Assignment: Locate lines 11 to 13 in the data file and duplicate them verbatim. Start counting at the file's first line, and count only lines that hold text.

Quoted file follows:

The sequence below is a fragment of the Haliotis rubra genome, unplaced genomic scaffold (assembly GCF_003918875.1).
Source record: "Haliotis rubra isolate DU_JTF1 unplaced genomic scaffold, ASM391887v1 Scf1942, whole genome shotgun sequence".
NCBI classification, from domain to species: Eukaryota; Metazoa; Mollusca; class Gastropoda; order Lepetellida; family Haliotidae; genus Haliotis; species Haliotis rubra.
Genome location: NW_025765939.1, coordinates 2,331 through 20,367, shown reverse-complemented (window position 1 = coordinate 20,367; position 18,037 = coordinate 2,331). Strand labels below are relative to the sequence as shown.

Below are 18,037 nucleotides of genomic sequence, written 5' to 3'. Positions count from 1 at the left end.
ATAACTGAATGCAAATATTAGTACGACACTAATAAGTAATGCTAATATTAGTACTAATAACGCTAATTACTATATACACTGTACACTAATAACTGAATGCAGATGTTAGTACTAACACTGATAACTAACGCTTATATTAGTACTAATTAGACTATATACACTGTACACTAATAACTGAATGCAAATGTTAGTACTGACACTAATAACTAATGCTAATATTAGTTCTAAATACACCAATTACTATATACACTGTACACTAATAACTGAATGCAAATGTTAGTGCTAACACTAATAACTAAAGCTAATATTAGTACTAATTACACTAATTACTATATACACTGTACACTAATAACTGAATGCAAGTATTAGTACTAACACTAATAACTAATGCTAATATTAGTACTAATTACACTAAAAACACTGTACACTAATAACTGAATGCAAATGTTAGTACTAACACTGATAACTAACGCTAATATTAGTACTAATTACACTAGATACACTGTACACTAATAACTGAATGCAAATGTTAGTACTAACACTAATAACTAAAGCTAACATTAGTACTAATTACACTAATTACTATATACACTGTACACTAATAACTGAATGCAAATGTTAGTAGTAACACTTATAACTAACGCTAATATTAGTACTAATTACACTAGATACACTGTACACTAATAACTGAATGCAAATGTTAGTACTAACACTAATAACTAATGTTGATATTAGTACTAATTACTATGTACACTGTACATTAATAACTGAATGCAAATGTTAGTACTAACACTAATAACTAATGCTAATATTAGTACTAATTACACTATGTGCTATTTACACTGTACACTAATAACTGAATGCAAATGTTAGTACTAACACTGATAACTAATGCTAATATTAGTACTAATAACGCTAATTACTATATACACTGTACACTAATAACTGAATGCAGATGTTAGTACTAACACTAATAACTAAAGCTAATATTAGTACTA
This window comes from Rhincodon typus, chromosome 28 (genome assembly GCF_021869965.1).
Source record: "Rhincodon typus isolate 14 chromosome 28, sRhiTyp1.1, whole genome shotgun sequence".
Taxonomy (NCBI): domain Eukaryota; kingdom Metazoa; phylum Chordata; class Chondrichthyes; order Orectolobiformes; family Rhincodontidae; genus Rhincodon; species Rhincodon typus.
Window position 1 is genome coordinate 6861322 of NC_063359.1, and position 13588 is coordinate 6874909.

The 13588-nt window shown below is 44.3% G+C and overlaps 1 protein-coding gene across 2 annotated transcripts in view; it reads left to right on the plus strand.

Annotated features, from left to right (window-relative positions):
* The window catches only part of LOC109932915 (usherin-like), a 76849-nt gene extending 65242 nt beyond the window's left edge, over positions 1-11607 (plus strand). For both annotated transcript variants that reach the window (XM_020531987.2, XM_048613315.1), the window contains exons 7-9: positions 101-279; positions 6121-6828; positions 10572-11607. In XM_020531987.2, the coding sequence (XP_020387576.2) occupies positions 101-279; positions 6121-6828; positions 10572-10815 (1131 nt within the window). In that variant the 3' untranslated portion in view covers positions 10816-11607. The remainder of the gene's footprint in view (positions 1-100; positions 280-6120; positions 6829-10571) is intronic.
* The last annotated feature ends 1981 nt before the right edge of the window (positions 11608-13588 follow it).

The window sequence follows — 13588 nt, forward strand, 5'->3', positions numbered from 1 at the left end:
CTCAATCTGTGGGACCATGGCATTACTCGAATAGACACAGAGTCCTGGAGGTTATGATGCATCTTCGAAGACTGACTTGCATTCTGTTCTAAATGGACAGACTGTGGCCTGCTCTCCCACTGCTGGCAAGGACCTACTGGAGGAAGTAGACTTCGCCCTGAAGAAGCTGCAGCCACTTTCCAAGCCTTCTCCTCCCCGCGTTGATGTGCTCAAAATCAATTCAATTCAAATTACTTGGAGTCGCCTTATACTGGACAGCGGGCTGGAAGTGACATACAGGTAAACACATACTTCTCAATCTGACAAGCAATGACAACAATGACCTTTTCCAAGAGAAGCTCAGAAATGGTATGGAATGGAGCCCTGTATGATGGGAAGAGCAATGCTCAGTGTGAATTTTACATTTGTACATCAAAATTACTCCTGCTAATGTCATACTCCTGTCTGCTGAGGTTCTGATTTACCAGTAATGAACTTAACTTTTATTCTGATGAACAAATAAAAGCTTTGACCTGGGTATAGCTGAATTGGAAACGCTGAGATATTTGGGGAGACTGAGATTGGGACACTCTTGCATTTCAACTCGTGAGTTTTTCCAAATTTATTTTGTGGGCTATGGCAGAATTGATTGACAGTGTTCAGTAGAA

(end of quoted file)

The 13588-nt window shown below is 44.3% G+C and overlaps 1 protein-coding gene across 2 annotated transcripts in view; it reads left to right on the plus strand.

Annotated features, from left to right (window-relative positions):
* The window catches only part of LOC109932915 (usherin-like), a 76849-nt gene extending 65242 nt beyond the window's left edge, over positions 1-11607 (plus strand). For both annotated transcript variants that reach the window (XM_020531987.2, XM_048613315.1), the window contains exons 7-9: positions 101-279; positions 6121-6828; positions 10572-11607. In XM_020531987.2, the coding sequence (XP_020387576.2) occupies positions 101-279; positions 6121-6828; positions 10572-10815 (1131 nt within the window). In that variant the 3' untranslated portion in view covers positions 10816-11607. The remainder of the gene's footprint in view (positions 1-100; positions 280-6120; positions 6829-10571) is intronic.